The free-electron X-ray lasers and the atomic X-ray lasers are suitable for a variety of different tasks, but they also work very well together: their X-ray bursts have different wavelengths, creating a two-colour X-ray laser in which both pulses are perfectly synchronised. “We can use this to start a process with one pulse – such as a chemical reaction or an excitement or a structural change in a solid state – and to take a photograph of this process with the pulse of the other colour after a certain period of time,” explains Nina Rohringer. If one of the pulses is directed via a precisely defined detour, it can be delayed by a specified short period of time, to take a photograph of various stages of a chemical reaction. As both pulses are generated simultaneously, this period of time can be precisely determined.
Rohringer would now like to develop the atomic X-ray laser further at the Hamburg-based CFEL: “We are investigating, for example, how we can achieve even higher energies and whether it is possible to use molecules, such as oxygen, instead of neon atoms, as a laser medium.” This could result in an X-ray laser that generates short pulses of sharply defined wavelengths and in this way covers a broader range of wavelengths. This is a prerequisite for conducting spectroscopic studies, which are only possible using light from a variable wavelength.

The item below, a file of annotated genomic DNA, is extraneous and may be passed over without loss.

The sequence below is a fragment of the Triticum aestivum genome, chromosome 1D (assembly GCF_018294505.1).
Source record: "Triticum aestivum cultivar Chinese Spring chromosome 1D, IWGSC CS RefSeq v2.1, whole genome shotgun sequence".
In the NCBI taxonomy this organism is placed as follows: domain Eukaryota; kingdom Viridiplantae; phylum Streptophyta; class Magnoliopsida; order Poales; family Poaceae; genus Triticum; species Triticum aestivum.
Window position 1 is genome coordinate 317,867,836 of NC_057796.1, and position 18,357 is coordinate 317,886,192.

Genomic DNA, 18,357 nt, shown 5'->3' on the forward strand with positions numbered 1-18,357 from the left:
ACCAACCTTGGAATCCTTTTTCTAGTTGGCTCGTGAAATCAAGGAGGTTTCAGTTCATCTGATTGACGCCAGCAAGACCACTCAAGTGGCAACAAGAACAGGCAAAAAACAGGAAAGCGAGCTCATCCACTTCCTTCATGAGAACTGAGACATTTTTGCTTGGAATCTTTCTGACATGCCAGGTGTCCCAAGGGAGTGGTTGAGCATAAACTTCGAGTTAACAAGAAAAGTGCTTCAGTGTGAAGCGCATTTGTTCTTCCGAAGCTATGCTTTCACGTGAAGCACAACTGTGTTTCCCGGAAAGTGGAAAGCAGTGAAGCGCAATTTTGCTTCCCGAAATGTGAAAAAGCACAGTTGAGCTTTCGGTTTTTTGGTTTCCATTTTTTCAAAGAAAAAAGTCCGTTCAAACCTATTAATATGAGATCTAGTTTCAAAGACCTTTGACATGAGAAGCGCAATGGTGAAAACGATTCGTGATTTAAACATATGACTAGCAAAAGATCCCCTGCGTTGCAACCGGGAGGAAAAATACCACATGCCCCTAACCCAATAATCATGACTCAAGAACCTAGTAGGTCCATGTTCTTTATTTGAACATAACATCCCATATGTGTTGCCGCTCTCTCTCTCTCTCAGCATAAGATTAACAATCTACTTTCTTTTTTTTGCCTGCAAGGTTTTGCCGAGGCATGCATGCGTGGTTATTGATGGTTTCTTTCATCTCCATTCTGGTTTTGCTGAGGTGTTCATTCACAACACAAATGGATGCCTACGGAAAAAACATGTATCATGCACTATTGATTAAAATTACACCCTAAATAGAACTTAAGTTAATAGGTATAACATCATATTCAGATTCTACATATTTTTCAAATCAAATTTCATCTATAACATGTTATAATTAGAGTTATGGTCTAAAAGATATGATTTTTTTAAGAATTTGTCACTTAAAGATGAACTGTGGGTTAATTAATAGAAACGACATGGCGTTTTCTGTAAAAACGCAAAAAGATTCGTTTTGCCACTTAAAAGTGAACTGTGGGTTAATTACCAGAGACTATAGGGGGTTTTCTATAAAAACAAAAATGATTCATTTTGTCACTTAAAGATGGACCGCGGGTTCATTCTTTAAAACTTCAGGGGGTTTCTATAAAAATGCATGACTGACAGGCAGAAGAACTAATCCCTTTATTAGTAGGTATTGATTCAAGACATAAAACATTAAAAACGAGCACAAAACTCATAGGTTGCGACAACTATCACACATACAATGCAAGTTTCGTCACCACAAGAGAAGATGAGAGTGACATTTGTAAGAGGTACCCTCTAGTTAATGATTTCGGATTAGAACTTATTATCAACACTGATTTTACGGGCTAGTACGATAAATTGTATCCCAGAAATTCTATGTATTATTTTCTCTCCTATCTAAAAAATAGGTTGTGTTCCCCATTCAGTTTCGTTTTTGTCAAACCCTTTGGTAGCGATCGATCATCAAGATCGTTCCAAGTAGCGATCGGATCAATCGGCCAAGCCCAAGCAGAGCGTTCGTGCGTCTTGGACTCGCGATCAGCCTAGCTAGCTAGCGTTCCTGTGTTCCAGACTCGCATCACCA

The LCLS (Linac Coherent Light Source) X-ray laser is a major research facility funded by the US Department of Energy at the SLAC Accelerator Laboratory in California. LCLS is the world’s first free-electron laser for hard X-rays and allows researchers to observe atomic-scale details and ultra-short processes in the nanoworld. LCLS facilitates pioneering research in physics, chemistry, structural biology, energy research and numerous other fields.
The Center for Free-Electron Laser Science (CFEL) at the Hamburg-Bahrenfeld research campus is a joint venture between Deutsches Elektronen-Synchrotron DESY, the Max Planck Gesellschaft and the University of Hamburg. It conducts research on free-electron lasers (FEL). These innovative light sources, based on linear particle accelerators, allow researchers to observe Nature live at an individual molecular and atomic scale. Leading researchers from a variety of disciplines come together under the CFEL roof to cooperate on interdisciplinary topics. Currently, more than 140 CFEL employees are divided into five divisions and two Advanced Study Groups with an annual budget of a total of more than EUR 10 million. For more information on CFEL please visit the Center's website at http://www.cfel.de.